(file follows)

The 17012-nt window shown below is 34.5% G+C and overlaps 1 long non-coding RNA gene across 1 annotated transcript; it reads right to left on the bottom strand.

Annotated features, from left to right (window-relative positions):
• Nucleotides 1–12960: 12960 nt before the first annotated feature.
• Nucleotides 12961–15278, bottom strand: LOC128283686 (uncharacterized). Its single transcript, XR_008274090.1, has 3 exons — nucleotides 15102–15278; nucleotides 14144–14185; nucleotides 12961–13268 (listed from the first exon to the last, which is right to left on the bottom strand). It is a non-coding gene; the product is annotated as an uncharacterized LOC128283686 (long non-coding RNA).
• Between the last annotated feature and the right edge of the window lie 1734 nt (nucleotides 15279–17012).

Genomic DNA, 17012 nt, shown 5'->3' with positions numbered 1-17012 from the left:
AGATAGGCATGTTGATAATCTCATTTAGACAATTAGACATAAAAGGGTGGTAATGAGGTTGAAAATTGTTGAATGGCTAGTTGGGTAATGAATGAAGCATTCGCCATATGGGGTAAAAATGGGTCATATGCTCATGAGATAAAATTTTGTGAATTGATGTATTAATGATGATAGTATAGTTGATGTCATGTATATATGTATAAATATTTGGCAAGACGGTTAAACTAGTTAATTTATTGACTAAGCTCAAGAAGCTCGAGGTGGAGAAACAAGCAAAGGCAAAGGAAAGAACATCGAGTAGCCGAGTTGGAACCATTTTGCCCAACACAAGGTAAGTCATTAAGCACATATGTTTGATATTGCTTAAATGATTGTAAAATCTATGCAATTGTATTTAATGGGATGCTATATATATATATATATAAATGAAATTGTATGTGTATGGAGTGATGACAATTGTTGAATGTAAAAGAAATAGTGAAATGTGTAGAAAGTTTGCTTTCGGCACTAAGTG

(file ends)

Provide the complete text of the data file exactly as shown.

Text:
The 17012-nt window shown below is 34.5% G+C and overlaps 1 long non-coding RNA gene across 1 annotated transcript; it reads right to left on the bottom strand.

Annotated features, from left to right (window-relative positions):
• Nucleotides 1–12960: 12960 nt before the first annotated feature.
• Nucleotides 12961–15278, bottom strand: LOC128283686 (uncharacterized). Its single transcript, XR_008274090.1, has 3 exons — nucleotides 15102–15278; nucleotides 14144–14185; nucleotides 12961–13268 (listed from the first exon to the last, which is right to left on the bottom strand). It is a non-coding gene; the product is annotated as an uncharacterized LOC128283686 (long non-coding RNA).
• Between the last annotated feature and the right edge of the window lie 1734 nt (nucleotides 15279–17012).

Genomic DNA, 17012 nt, shown 5'->3' with positions numbered 1-17012 from the left:
AGATAGGCATGTTGATAATCTCATTTAGACAATTAGACATAAAAGGGTGGTAATGAGGTTGAAAATTGTTGAATGGCTAGTTGGGTAATGAATGAAGCATTCGCCATATGGGGTAAAAATGGGTCATATGCTCATGAGATAAAATTTTGTGAATTGATGTATTAATGATGATAGTATAGTTGATGTCATGTATATATGTATAAATATTTGGCAAGACGGTTAAACTAGTTAATTTATTGACTAAGCTCAAGAAGCTCGAGGTGGAGAAACAAGCAAAGGCAAAGGAAAGAACATCGAGTAGCCGAGTTGGAACCATTTTGCCCAACACAAGGTAAGTCATTAAGCACATATGTTTGATATTGCTTAAATGATTGTAAAATCTATGCAATTGTATTTAATGGGATGCTATATATATATATATATAAATGAAATTGTATGTGTATGGAGTGATGACAATTGTTGAATGTAAAAGAAATAGTGAAATGTGTAGAAAGTTTGCTTTCGGCACTAAGTG